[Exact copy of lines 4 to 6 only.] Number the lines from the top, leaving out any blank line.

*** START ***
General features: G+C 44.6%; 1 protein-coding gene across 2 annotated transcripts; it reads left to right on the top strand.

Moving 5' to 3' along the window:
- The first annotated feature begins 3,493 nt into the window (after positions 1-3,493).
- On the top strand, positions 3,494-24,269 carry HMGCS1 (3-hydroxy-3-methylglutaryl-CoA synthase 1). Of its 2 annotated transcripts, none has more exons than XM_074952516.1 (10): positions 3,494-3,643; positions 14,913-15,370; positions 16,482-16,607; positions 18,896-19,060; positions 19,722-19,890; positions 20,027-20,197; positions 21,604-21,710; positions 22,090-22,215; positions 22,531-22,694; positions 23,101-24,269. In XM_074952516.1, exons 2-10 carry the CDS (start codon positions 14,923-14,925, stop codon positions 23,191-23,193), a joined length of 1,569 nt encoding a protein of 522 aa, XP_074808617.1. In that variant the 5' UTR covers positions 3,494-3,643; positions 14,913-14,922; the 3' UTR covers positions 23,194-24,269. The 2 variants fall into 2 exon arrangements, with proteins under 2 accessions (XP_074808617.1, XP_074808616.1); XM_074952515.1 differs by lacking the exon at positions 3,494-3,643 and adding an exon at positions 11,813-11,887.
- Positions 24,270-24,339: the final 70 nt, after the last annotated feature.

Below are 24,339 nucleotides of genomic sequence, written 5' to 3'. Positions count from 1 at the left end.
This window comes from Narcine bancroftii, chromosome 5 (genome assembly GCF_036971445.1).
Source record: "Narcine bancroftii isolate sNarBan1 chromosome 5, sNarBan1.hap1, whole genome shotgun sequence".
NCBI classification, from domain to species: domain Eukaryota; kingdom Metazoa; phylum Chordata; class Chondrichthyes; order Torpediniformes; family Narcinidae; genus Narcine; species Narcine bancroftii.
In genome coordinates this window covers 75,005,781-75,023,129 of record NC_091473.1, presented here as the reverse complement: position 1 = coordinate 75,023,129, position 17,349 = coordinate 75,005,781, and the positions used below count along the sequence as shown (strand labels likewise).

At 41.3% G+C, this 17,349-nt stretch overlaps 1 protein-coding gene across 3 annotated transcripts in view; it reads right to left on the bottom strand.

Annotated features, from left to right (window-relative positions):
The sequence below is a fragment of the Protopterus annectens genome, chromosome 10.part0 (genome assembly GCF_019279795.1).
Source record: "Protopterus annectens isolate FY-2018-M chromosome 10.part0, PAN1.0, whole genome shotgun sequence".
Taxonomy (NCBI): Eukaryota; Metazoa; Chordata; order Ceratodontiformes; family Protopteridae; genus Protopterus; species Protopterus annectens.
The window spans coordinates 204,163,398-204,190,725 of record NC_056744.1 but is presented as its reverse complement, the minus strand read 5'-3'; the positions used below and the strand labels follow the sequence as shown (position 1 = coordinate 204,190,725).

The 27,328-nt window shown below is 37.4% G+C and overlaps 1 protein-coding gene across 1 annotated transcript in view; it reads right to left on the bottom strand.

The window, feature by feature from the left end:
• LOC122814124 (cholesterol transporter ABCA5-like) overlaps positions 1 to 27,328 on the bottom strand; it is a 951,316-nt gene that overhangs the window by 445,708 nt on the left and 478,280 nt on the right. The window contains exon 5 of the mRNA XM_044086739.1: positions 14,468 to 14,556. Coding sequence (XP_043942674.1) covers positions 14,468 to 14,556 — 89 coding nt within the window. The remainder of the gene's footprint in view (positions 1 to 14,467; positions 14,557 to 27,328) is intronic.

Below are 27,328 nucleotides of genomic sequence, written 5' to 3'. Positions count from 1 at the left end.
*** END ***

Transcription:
- On the top strand, positions 3,494-24,269 carry HMGCS1 (3-hydroxy-3-methylglutaryl-CoA synthase 1). Of its 2 annotated transcripts, none has more exons than XM_074952516.1 (10): positions 3,494-3,643; positions 14,913-15,370; positions 16,482-16,607; positions 18,896-19,060; positions 19,722-19,890; positions 20,027-20,197; positions 21,604-21,710; positions 22,090-22,215; positions 22,531-22,694; positions 23,101-24,269. In XM_074952516.1, exons 2-10 carry the CDS (start codon positions 14,923-14,925, stop codon positions 23,191-23,193), a joined length of 1,569 nt encoding a protein of 522 aa, XP_074808617.1. In that variant the 5' UTR covers positions 3,494-3,643; positions 14,913-14,922; the 3' UTR covers positions 23,194-24,269. The 2 variants fall into 2 exon arrangements, with proteins under 2 accessions (XP_074808617.1, XP_074808616.1); XM_074952515.1 differs by lacking the exon at positions 3,494-3,643 and adding an exon at positions 11,813-11,887.
- Positions 24,270-24,339: the final 70 nt, after the last annotated feature.

Below are 24,339 nucleotides of genomic sequence, written 5' to 3'. Positions count from 1 at the left end.